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Solving a food bank's dilemma

The Second Harvest Food Bank in Allentown is serving 33 percent more people now than a year ago.

Every month, the Second Harvest Food Bank helps feed upwards of 60,000 people across the Lehigh Valley—to families straddling the lines of poverty who must rely on emergency food assistance programs for nourishment.

The charitable effort has taken on a higher profile during the current economic recession. In food pantries in Allentown and the valley’s other urban centers, for instance, the number of people seeking assistance has grown by a third in less than a year.

This growing demand is causing growing pains for Second Harvest Food Bank, a division of the Community Action Committee of the Lehigh Valley. All told, the bank distributes nearly half a million pounds of food to more than 200 service agencies in the greater Lehigh Valley, an area of six counties in eastern Pennsylvania.

Second Harvest’s distribution center is already at capacity, says director Ann McManus. And because resources and revenue for the nonprofit organization are stretched thin, the food bank must make a critical decision: should it expand its current distribution center or build a new warehouse offsite?

The dilemma has made for an interesting case study for six teams of supply chain management majors in Lehigh’s College of Business and Economics, who are working with McManus to determine the best practical solution for the food bank.

“It’s a good case study for students because they’re getting exposure to basic—but very complicated—issues,” says Zach Zacharia, assistant professor of management. “They’re being forced to [tackle] problems in a real-life scenario for which there is no perfect solution.”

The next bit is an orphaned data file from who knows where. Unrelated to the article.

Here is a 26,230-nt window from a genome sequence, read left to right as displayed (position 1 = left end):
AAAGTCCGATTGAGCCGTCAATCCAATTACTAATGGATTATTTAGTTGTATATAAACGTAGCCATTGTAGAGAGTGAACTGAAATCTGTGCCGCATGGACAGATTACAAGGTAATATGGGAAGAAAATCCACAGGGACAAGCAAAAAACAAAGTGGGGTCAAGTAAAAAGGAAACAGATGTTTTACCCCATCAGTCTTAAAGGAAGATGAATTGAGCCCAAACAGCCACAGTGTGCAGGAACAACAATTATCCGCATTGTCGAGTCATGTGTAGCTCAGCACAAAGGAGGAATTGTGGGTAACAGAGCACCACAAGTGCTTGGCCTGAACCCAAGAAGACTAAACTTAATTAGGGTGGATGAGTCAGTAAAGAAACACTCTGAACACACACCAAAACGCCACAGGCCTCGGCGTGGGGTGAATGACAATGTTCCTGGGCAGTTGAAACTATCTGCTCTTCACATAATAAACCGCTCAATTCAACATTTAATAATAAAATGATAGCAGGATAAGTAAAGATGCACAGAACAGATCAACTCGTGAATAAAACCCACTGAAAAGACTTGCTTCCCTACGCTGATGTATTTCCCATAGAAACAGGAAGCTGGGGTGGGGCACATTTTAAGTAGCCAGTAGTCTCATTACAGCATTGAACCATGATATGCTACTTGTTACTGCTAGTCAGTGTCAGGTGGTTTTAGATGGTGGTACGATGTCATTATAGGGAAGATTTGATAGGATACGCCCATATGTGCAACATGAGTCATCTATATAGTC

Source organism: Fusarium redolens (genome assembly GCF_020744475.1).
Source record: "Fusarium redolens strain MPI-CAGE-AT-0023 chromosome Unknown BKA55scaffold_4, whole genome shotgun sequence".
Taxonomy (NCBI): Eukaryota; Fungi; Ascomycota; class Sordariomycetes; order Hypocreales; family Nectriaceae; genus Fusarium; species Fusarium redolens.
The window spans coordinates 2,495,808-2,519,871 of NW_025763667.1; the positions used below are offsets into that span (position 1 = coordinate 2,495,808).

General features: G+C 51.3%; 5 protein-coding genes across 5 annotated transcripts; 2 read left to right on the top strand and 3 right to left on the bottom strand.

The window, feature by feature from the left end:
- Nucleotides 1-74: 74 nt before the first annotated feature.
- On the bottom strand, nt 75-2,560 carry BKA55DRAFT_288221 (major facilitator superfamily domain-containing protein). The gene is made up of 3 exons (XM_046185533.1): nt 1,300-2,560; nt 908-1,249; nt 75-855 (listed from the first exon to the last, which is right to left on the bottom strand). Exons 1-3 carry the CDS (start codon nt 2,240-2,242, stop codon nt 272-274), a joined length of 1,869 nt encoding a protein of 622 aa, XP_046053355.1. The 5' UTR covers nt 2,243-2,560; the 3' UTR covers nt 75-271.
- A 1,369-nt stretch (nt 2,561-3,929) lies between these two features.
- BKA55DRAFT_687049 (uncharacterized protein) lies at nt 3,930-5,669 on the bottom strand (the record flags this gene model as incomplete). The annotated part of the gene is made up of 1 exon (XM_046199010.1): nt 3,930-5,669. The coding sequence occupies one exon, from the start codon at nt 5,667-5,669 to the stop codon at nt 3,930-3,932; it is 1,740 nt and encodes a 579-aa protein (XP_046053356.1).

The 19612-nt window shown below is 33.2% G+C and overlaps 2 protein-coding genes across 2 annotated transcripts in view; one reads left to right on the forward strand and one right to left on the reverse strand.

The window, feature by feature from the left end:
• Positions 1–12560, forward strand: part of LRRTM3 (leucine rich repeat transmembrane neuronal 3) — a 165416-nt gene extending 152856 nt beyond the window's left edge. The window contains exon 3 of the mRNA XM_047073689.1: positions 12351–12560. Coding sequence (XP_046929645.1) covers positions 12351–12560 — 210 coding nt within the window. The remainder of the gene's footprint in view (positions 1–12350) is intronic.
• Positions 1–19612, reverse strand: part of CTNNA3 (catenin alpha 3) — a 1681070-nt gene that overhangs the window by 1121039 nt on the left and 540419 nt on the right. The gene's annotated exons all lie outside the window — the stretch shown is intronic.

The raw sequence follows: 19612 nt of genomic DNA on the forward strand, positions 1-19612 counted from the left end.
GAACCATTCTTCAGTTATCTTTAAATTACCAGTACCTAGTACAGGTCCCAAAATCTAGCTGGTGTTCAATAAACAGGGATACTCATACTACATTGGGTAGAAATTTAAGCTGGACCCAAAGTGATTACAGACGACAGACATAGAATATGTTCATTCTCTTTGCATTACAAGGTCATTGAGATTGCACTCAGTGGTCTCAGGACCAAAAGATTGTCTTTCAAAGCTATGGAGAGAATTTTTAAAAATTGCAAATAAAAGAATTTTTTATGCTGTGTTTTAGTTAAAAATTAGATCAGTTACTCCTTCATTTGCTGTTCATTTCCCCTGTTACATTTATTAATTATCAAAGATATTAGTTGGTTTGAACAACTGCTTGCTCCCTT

Beyond the comfort zone
 
Working with McManus, Zacharia has asked three teams to present options to expand the current distribution center by analyzing schematics and by studying the warehouse’s layout and its potential for sustained growth.

The other three teams are considering the benefits of moving operations into a completely new facility at a different location, a move that could create new logistical and financial hurdles.

In early December, each team will present its findings and recommendations to McManus much as real-world consultants would. McManus says she’s open to all suggestions, but is most interested in ideas that are both realistic and attainable.

Aside from top honors, there’s a secondary benefit for the seniors and juniors: an opportunity to work outside their comfort zones.

“Here at Lehigh, students don’t have to deal with issues that are driven by poverty,” says Zacharia. “Second Harvest makes a real difference in the lives of so many families in the region. I think it gives them an appreciation of the type of commitment that Ann McManus and her team of volunteers have to a cause that so often goes unnoticed.”

Story by Tom Yencho

Posted on Friday, October 30, 2009

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